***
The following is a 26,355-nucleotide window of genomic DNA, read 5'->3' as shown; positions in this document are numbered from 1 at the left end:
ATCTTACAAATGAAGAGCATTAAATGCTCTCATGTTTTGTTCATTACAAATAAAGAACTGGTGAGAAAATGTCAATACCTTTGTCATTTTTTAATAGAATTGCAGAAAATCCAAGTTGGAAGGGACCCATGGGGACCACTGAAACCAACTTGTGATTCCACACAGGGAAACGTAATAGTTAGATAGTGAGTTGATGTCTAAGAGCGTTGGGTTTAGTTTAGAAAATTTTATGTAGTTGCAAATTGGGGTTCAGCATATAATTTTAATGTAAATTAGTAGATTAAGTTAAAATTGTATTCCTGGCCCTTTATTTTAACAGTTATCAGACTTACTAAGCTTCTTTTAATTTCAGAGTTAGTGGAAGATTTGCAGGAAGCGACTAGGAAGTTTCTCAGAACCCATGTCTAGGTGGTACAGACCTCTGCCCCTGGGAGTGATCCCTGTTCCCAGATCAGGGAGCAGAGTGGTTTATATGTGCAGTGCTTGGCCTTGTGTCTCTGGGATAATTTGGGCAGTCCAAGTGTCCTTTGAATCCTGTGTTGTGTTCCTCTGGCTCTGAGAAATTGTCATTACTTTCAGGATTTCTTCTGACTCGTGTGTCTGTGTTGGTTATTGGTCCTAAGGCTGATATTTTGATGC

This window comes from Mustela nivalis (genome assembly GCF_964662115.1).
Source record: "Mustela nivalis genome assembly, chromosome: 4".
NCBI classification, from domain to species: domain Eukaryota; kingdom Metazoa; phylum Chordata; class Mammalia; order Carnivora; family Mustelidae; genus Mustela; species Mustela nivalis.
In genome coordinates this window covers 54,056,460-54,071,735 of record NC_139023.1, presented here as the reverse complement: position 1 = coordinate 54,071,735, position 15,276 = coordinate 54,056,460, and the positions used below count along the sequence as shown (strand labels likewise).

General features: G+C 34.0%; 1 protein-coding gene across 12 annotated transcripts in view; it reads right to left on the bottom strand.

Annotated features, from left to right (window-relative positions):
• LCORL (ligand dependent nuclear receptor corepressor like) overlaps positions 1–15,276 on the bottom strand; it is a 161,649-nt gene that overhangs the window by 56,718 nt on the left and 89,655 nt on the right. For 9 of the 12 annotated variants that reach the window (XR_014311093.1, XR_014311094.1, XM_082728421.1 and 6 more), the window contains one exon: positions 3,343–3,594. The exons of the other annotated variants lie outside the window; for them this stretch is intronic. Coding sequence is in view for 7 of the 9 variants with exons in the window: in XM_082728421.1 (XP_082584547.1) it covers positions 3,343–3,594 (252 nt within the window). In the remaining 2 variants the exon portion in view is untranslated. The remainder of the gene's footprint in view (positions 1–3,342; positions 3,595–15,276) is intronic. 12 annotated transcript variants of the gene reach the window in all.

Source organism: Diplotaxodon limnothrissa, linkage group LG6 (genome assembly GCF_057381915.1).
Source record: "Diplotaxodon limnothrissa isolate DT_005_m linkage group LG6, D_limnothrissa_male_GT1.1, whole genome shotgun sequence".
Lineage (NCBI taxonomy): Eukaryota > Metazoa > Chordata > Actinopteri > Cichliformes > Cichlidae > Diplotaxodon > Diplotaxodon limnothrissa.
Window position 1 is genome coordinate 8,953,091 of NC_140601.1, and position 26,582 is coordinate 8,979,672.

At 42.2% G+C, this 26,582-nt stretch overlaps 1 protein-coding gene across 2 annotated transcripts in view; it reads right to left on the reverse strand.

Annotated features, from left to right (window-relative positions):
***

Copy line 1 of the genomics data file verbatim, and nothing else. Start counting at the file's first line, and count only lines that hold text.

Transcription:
The following is a 26,355-nucleotide window of genomic DNA, read 5'->3' as shown; positions in this document are numbered from 1 at the left end: